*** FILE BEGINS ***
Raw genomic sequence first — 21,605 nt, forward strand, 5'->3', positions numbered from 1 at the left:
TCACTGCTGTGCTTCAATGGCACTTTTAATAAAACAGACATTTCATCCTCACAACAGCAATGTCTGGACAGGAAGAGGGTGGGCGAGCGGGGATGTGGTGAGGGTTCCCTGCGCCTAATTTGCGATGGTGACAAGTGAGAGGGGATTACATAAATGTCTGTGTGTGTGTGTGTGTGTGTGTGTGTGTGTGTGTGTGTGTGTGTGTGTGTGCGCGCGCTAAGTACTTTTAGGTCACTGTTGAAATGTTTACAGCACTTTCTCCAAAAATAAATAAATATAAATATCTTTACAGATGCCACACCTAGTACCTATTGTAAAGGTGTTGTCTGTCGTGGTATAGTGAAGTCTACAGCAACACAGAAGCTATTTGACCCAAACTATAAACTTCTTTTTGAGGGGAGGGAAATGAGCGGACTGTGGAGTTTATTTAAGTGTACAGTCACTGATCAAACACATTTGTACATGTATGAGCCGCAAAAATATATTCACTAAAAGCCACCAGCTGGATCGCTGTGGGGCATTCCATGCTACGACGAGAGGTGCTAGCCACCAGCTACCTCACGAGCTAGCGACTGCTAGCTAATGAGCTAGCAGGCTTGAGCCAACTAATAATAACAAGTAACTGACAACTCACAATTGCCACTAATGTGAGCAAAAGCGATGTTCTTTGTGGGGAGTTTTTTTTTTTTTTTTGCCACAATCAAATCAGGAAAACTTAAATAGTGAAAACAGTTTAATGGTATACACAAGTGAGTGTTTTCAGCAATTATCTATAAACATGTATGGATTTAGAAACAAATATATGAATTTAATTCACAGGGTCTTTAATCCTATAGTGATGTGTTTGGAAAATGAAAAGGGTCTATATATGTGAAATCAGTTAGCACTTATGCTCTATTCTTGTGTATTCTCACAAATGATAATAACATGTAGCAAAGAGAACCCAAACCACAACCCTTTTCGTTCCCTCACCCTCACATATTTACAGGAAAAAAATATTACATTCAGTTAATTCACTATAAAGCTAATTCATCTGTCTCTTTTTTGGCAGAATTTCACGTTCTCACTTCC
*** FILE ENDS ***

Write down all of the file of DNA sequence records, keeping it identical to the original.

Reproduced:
Raw genomic sequence first — 21,605 nt, forward strand, 5'->3', positions numbered from 1 at the left:
TCACTGCTGTGCTTCAATGGCACTTTTAATAAAACAGACATTTCATCCTCACAACAGCAATGTCTGGACAGGAAGAGGGTGGGCGAGCGGGGATGTGGTGAGGGTTCCCTGCGCCTAATTTGCGATGGTGACAAGTGAGAGGGGATTACATAAATGTCTGTGTGTGTGTGTGTGTGTGTGTGTGTGTGTGTGTGTGTGTGTGTGTGTGTGCGCGCGCTAAGTACTTTTAGGTCACTGTTGAAATGTTTACAGCACTTTCTCCAAAAATAAATAAATATAAATATCTTTACAGATGCCACACCTAGTACCTATTGTAAAGGTGTTGTCTGTCGTGGTATAGTGAAGTCTACAGCAACACAGAAGCTATTTGACCCAAACTATAAACTTCTTTTTGAGGGGAGGGAAATGAGCGGACTGTGGAGTTTATTTAAGTGTACAGTCACTGATCAAACACATTTGTACATGTATGAGCCGCAAAAATATATTCACTAAAAGCCACCAGCTGGATCGCTGTGGGGCATTCCATGCTACGACGAGAGGTGCTAGCCACCAGCTACCTCACGAGCTAGCGACTGCTAGCTAATGAGCTAGCAGGCTTGAGCCAACTAATAATAACAAGTAACTGACAACTCACAATTGCCACTAATGTGAGCAAAAGCGATGTTCTTTGTGGGGAGTTTTTTTTTTTTTTTTGCCACAATCAAATCAGGAAAACTTAAATAGTGAAAACAGTTTAATGGTATACACAAGTGAGTGTTTTCAGCAATTATCTATAAACATGTATGGATTTAGAAACAAATATATGAATTTAATTCACAGGGTCTTTAATCCTATAGTGATGTGTTTGGAAAATGAAAAGGGTCTATATATGTGAAATCAGTTAGCACTTATGCTCTATTCTTGTGTATTCTCACAAATGATAATAACATGTAGCAAAGAGAACCCAAACCACAACCCTTTTCGTTCCCTCACCCTCACATATTTACAGGAAAAAAATATTACATTCAGTTAATTCACTATAAAGCTAATTCATCTGTCTCTTTTTTGGCAGAATTTCACGTTCTCACTTCC